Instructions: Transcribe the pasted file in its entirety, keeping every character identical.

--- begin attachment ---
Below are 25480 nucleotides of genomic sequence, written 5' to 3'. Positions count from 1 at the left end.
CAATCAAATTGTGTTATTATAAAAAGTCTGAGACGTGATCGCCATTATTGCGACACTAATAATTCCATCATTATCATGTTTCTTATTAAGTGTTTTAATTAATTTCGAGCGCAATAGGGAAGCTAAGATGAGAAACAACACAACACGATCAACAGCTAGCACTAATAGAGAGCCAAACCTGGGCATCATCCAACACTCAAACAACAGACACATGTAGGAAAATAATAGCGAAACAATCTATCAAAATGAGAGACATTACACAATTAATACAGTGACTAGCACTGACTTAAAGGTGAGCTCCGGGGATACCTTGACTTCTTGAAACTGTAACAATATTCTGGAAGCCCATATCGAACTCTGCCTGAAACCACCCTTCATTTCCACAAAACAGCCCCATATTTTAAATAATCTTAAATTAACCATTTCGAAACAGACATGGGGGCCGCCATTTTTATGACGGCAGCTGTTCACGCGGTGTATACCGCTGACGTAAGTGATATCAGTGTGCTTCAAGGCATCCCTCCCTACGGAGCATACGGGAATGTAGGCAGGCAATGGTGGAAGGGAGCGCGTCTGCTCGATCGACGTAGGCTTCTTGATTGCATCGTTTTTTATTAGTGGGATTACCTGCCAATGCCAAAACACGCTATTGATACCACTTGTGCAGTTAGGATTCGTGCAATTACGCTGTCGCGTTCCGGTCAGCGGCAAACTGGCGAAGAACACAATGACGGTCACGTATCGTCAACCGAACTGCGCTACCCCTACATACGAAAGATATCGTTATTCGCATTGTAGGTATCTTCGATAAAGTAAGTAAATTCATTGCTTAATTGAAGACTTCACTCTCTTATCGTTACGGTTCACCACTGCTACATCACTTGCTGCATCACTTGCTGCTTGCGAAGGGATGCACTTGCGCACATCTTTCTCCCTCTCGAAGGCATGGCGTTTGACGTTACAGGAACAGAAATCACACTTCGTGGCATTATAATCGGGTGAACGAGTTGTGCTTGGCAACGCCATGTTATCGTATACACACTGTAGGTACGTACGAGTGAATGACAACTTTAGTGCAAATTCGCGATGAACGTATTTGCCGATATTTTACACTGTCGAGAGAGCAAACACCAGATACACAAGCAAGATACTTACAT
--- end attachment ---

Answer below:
Below are 25480 nucleotides of genomic sequence, written 5' to 3'. Positions count from 1 at the left end.
CAATCAAATTGTGTTATTATAAAAAGTCTGAGACGTGATCGCCATTATTGCGACACTAATAATTCCATCATTATCATGTTTCTTATTAAGTGTTTTAATTAATTTCGAGCGCAATAGGGAAGCTAAGATGAGAAACAACACAACACGATCAACAGCTAGCACTAATAGAGAGCCAAACCTGGGCATCATCCAACACTCAAACAACAGACACATGTAGGAAAATAATAGCGAAACAATCTATCAAAATGAGAGACATTACACAATTAATACAGTGACTAGCACTGACTTAAAGGTGAGCTCCGGGGATACCTTGACTTCTTGAAACTGTAACAATATTCTGGAAGCCCATATCGAACTCTGCCTGAAACCACCCTTCATTTCCACAAAACAGCCCCATATTTTAAATAATCTTAAATTAACCATTTCGAAACAGACATGGGGGCCGCCATTTTTATGACGGCAGCTGTTCACGCGGTGTATACCGCTGACGTAAGTGATATCAGTGTGCTTCAAGGCATCCCTCCCTACGGAGCATACGGGAATGTAGGCAGGCAATGGTGGAAGGGAGCGCGTCTGCTCGATCGACGTAGGCTTCTTGATTGCATCGTTTTTTATTAGTGGGATTACCTGCCAATGCCAAAACACGCTATTGATACCACTTGTGCAGTTAGGATTCGTGCAATTACGCTGTCGCGTTCCGGTCAGCGGCAAACTGGCGAAGAACACAATGACGGTCACGTATCGTCAACCGAACTGCGCTACCCCTACATACGAAAGATATCGTTATTCGCATTGTAGGTATCTTCGATAAAGTAAGTAAATTCATTGCTTAATTGAAGACTTCACTCTCTTATCGTTACGGTTCACCACTGCTACATCACTTGCTGCATCACTTGCTGCTTGCGAAGGGATGCACTTGCGCACATCTTTCTCCCTCTCGAAGGCATGGCGTTTGACGTTACAGGAACAGAAATCACACTTCGTGGCATTATAATCGGGTGAACGAGTTGTGCTTGGCAACGCCATGTTATCGTATACACACTGTAGGTACGTACGAGTGAATGACAACTTTAGTGCAAATTCGCGATGAACGTATTTGCCGATATTTTACACTGTCGAGAGAGCAAACACCAGATACACAAGCAAGATACTTACAT